Water Education Foundation

The Hetch Hetchy Aqueduct

Posted by: Aquafornia on August 19, 2008 at 3:50 pm

The Hetch Hetchy system delivers about 265,000 acre-feet of pristine Sierra Nevada water per year, providing for about 80% of urban uses for San Francisco, as well as parts of San Mateo, Santa Clara and Alameda counties. The Hetch Hetchy system consists of 11 reservoirs, numerous water conveyance pipelines, and water treatment facilities. The system also generates over 2 billion kilowatt hours per year of hydropower.

The plan was first proposed in 1902, but due to the inclusion of the Hetch Hetchy Valley within the boundaries of Yosemite National Park, the project faced complications and stiff opposition. It finally won congressional approval with the passage of the Raker Act in 1913, which specifically authorized the project. The Hetch-Hetchy project was the first completed project to take water that would have otherwise flowed into the Delta and divert it for consumptive use by piping the water across the Delta to the Bay Area.

The O'Shaughnessy Dam was built in 1923, and raised in 1928. It is used for water storage, hydropower generation, and provides some flood control. Plagued by financial delays and difficulties in tunneling through the Coast Range, the first water from the project did not reach the San Francisco peninsula through the 150-mile aqueduct until 1934.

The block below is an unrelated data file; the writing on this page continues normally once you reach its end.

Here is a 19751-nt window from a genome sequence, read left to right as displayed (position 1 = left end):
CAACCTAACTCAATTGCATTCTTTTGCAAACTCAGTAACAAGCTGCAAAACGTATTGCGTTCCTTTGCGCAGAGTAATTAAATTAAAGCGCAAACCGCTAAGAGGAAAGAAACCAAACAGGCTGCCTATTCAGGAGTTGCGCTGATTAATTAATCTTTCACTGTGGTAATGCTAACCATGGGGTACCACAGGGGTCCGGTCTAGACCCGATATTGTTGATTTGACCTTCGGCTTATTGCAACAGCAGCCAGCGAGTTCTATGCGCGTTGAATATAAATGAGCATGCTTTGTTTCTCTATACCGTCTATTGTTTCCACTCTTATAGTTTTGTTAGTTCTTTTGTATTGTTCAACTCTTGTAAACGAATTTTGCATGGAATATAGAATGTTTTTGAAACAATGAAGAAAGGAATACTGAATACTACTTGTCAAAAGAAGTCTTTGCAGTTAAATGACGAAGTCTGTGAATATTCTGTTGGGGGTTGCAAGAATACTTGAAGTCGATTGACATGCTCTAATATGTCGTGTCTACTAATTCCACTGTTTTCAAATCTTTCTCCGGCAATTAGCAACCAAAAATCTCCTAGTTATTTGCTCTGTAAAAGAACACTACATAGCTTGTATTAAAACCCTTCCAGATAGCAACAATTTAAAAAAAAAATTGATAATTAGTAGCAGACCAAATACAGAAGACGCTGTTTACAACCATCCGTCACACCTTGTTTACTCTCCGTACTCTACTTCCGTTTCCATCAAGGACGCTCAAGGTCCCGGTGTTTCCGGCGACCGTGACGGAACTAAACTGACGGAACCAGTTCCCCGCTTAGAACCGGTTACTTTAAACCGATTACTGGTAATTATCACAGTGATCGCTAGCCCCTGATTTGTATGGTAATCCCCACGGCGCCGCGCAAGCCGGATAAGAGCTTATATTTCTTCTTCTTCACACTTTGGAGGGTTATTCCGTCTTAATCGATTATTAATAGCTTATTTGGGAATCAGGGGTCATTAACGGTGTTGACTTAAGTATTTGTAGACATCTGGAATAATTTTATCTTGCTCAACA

The watershed that feeds the Hetch Hetchy system is located within national park boundaries, a pristine wilderness that is virtually untouched by human influences. Water from the O'Shaughnessy Dam is of the highest quality, earning a “filtration avoidance status” from the federal government; this means the water meets drinking water quality standards and requires minimal treatment. It is only one of about a half-dozen water sources nationwide to have this designation.

In recent years, there have been calls to remove the dam and restore the Hetch Hetchy Valley, said to be a twin of the neighboring Yosemite Valley, and perhaps even more beautiful back before it was flooded. There are valid arguments both for and against the dam. Proponents of dam removal question why a reservoir is allowed within a national park, and argue that a restored Hetch Hetchy Valley would provide more park space to one of the nation's most visited parks. Opponents of dam removal cite the loss of hydropower as a significant source of clean energy, as well as income to pay operating expenses. In addition, the loss of the pristine water impounded behind the dam would increase treatment costs to the system and ultimately the users. They also argue that removing the dam would not benefit any endangered species and would have only minimal ecological benefits.

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Special thanks to Jerry Pierce for the use of the picture of the Hetch Hetchy pipelines.

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